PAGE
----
Brands today use social media as a powerful tool to market their products and services, and amplify their message to reach out to their demographic. As such, companies treat their social pages as an extension of their official websites. The pages, the channels, or tools may differ, but they still engage with the same community and uphold the same brand identity.
It’s because of this that businesses make sure that they moderate content on their social platforms with the same level of strictness or leniency they have on their websites. So the content moderation rules you implement on your website (including the etiquettes, restrictions, and sanctions) should also be applied to your social media pages. However, given the “social” nature of the social web, there are certain things that you must take note of.
Site attributes and features
Your official portal’s interface is most likely different from the interface of the social networks you use. As such, you may have to contend with a handful of limitations that come with every platform—limitations that may restrict how you shape your social pages’ appearance and features.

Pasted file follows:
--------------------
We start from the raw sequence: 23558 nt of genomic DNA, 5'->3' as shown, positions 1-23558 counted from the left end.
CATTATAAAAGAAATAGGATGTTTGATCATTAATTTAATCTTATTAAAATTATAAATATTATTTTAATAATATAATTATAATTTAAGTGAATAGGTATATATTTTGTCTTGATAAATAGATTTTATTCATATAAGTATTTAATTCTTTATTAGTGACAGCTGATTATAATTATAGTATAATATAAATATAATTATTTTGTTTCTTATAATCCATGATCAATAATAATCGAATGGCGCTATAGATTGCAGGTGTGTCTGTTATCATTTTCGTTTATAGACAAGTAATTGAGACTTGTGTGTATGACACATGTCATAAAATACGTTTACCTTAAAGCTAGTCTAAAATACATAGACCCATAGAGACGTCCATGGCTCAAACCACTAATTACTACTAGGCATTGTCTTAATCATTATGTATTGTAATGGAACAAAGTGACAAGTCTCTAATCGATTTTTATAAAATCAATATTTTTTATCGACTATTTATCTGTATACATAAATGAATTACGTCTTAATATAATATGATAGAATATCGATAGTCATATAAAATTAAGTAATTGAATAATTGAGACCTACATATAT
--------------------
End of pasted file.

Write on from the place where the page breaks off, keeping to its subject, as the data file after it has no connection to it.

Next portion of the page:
Attributes will definitely vary, so you may adjust some content standards according to the social networking site. For example, you may lower submissions’ file size limit on social media or restrict some formats that the social network doesn’t support.
Social media sites enforce their own set of rules that may range from the file types and sizes that can be submitted by your community of followers, to the kinds of images and the level of maturity that is deemed acceptable. This means you might have less control over the content submitted by your followers, so it would be best to consult the social networking sites’ policies before mapping out campaigns driven by user submitted content.
Most social networks instantaneously post comments, so your pre-moderation process is useless there. Also, deletion of unwanted content may take time or undergo steps that are different from your website’s content moderation scheme.
The frequency of conversations and submissions may be higher on social networks because of the wider reach they have. For this, you may consider hiring more moderators or partnering with a firm that offers this service to maintain post quality, brand image, and security in your business’ social accounts.
No matter what channel you use to engage with your market, you should ensure that no user-generated content violates your regulations. Social networks may impose their own house rules, so be aware of their terms, agreements, and posting guidelines to prevent both you and your community members from getting banned.